Mindfulness is minding your own business

Mindfulness became such a widely recognized term for the past few years (a bit overused recently and maybe even misunderstood). In short, it means – being aware of the present moment; to put it mildly – slow down and look around. 

There is the whole movement based on this term. People started practicing “slow living,” put technology on the side more often, pay attention to what they do, what they eat, who do they spend time with, move their body and meditate to calm their mind down. They started coming back to the roots, to the state before technology took over our minds.

 To be mindful, you don’t have to do yoga, meditation, or other spiritual practices right away (those are the things usually associated with mindfulness). It’s more about the appreciation of this very moment that you have right now. You don’t have to be spiritual to feel grateful and appreciative for what you have. The name explains itself – your mind has to be full, but with the right things. And that only happens if you start paying attention to it.

As Pam Denton, my mentor put it – mindfulness is just minding your own business. And that’s my favorite definition. Mindfulness became a massive part of my life. I’ve built my 8-week program based on self-awareness and self-care – two essential pillars of that movement. I’ve become acutely aware of who I am and what’s going on around me. I pay attention, don’t spend too much time on social media (just because I post things, it doesn’t mean I scroll down a lot), and also do the stuff I love – the things I used to do more often, but because of the pace of my life, I stopped doing. I read more, I discover new music, I go for long walks, I enjoy sitting in a park and drinking coffee, I cook again. I also light the candle in the evening and meditate, acknowledge people around me, don’t eat crap, surround myself with positive people, pay attention to my breathing, listen to my intuition, and I’m present.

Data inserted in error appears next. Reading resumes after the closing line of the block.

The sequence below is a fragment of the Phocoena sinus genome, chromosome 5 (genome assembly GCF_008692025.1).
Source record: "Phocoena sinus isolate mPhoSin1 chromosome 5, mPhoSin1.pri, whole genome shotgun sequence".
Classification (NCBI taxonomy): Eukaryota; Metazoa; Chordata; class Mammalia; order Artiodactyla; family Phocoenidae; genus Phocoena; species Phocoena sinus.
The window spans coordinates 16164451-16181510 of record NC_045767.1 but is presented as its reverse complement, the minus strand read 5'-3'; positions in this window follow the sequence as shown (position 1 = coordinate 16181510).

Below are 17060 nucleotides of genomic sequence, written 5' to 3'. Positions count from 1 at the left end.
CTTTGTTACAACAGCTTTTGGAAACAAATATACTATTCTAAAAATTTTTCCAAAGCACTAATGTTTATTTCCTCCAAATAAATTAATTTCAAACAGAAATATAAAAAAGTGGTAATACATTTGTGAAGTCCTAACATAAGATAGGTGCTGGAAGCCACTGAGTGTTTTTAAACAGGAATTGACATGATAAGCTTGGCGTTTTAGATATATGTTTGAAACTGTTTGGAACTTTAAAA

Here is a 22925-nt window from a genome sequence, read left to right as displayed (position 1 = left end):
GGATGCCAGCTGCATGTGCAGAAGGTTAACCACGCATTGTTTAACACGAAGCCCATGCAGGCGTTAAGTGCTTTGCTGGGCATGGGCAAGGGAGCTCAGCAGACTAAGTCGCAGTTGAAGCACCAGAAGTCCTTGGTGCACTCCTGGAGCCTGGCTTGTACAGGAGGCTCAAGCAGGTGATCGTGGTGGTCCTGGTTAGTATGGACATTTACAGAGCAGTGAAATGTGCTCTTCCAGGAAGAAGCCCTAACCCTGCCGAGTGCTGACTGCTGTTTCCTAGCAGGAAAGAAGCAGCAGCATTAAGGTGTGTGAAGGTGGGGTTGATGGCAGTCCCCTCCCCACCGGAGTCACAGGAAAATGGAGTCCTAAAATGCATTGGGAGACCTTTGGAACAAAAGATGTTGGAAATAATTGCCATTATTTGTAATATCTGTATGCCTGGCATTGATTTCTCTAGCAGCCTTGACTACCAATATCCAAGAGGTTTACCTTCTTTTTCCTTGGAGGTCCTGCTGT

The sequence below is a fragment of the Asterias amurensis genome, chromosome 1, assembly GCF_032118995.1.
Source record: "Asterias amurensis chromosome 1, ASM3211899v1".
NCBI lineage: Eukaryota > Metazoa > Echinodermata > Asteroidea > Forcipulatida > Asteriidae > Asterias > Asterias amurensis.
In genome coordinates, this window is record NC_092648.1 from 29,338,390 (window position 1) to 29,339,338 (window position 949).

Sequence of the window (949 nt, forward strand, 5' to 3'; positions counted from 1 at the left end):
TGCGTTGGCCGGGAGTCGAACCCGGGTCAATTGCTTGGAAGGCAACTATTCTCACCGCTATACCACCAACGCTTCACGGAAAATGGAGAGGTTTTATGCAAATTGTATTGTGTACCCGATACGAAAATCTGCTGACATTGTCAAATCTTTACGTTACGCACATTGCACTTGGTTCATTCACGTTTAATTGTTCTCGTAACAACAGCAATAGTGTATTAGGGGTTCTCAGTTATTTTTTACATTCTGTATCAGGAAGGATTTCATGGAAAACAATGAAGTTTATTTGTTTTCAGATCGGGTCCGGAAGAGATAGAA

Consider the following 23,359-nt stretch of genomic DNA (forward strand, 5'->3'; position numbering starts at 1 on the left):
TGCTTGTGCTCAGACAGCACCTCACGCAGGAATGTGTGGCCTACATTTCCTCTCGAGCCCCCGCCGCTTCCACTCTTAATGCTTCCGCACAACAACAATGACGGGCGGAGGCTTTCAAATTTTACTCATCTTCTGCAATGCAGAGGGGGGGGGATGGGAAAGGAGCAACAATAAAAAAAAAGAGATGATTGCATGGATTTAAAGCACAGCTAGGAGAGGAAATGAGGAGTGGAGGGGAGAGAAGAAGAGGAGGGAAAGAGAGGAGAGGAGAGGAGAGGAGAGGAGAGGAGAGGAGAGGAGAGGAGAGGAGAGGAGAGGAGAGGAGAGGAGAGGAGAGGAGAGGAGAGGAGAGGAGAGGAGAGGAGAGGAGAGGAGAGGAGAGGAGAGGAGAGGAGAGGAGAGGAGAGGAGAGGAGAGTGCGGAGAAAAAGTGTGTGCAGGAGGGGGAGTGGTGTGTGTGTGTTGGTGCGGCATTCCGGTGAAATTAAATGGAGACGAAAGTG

I do believe that we all need to slow down and start paying attention to what’s around us. We rush so much, we chase the future, or are stuck in the past, instead of being aware of today. It’s not that “the best days are gone” or “the best is yet to come”; maybe you had better days, perhaps there is something better waiting for you in the future, but that doesn’t mean that what you have right now is not worth your attention and affection.   

I want to encourage you to pause for a bit, sit down this evening and think of what’s missing in your life right now. What did you stop doing? Why did you stop it? What do you want to come back to? Look at your routine; does your routine became your life? Do you even see what’s around you, besides that routine? Can you slow down? Be more mindful of what you do daily. Reflect on that, make a list of things that make you happier and more present. And do them daily. That’s the whole idea of mindfulness – mind your business daily, not just occasionally when you feel like drowning. Start swimming before you drown.